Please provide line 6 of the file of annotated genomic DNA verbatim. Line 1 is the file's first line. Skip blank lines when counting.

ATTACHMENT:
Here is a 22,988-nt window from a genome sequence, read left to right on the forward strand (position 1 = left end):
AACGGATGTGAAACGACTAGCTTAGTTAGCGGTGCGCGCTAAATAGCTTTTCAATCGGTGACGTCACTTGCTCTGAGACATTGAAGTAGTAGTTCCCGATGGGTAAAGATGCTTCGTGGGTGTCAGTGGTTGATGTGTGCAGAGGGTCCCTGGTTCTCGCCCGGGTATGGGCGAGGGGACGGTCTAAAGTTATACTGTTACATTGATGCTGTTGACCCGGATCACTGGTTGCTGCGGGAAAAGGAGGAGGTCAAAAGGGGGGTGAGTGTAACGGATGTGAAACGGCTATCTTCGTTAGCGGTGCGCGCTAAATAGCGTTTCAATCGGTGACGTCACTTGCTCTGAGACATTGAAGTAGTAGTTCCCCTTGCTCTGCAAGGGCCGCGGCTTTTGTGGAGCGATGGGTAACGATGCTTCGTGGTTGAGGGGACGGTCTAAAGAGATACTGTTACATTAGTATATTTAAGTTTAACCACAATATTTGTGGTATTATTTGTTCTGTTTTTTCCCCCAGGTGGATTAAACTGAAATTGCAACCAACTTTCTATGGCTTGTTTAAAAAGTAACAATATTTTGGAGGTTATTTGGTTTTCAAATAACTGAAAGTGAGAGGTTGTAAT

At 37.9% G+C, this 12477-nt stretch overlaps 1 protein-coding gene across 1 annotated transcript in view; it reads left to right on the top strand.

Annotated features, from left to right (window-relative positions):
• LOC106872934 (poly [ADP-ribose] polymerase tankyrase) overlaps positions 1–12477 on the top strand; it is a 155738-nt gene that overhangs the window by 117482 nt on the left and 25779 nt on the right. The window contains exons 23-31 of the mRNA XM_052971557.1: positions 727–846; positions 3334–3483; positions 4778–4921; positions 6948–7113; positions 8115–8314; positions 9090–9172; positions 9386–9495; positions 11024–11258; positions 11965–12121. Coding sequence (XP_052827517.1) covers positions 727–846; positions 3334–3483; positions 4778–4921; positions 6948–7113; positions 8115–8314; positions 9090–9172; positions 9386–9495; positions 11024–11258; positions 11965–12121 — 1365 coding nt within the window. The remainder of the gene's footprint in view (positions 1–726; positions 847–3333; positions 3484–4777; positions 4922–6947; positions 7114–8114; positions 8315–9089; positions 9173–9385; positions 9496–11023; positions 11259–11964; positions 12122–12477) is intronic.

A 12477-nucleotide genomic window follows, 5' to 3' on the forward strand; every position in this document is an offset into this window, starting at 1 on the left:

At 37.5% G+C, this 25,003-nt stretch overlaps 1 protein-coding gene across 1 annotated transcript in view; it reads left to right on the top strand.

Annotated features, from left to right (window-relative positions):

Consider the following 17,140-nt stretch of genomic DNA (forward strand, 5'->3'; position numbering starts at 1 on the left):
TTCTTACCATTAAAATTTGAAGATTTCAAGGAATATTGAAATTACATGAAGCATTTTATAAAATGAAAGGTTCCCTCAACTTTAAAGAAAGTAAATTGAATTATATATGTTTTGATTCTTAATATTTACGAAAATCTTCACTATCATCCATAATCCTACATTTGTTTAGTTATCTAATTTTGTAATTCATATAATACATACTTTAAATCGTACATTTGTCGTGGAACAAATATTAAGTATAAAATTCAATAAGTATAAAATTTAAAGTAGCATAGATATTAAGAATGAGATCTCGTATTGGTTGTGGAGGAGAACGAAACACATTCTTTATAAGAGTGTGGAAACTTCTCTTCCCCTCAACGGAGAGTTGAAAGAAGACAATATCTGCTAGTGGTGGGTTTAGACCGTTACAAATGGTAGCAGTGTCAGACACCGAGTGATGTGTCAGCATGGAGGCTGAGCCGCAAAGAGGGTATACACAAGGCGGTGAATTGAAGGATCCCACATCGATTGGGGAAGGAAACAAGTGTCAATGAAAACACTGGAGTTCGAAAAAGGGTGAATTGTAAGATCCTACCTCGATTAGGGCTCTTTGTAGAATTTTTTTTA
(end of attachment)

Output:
A 12477-nucleotide genomic window follows, 5' to 3' on the forward strand; every position in this document is an offset into this window, starting at 1 on the left: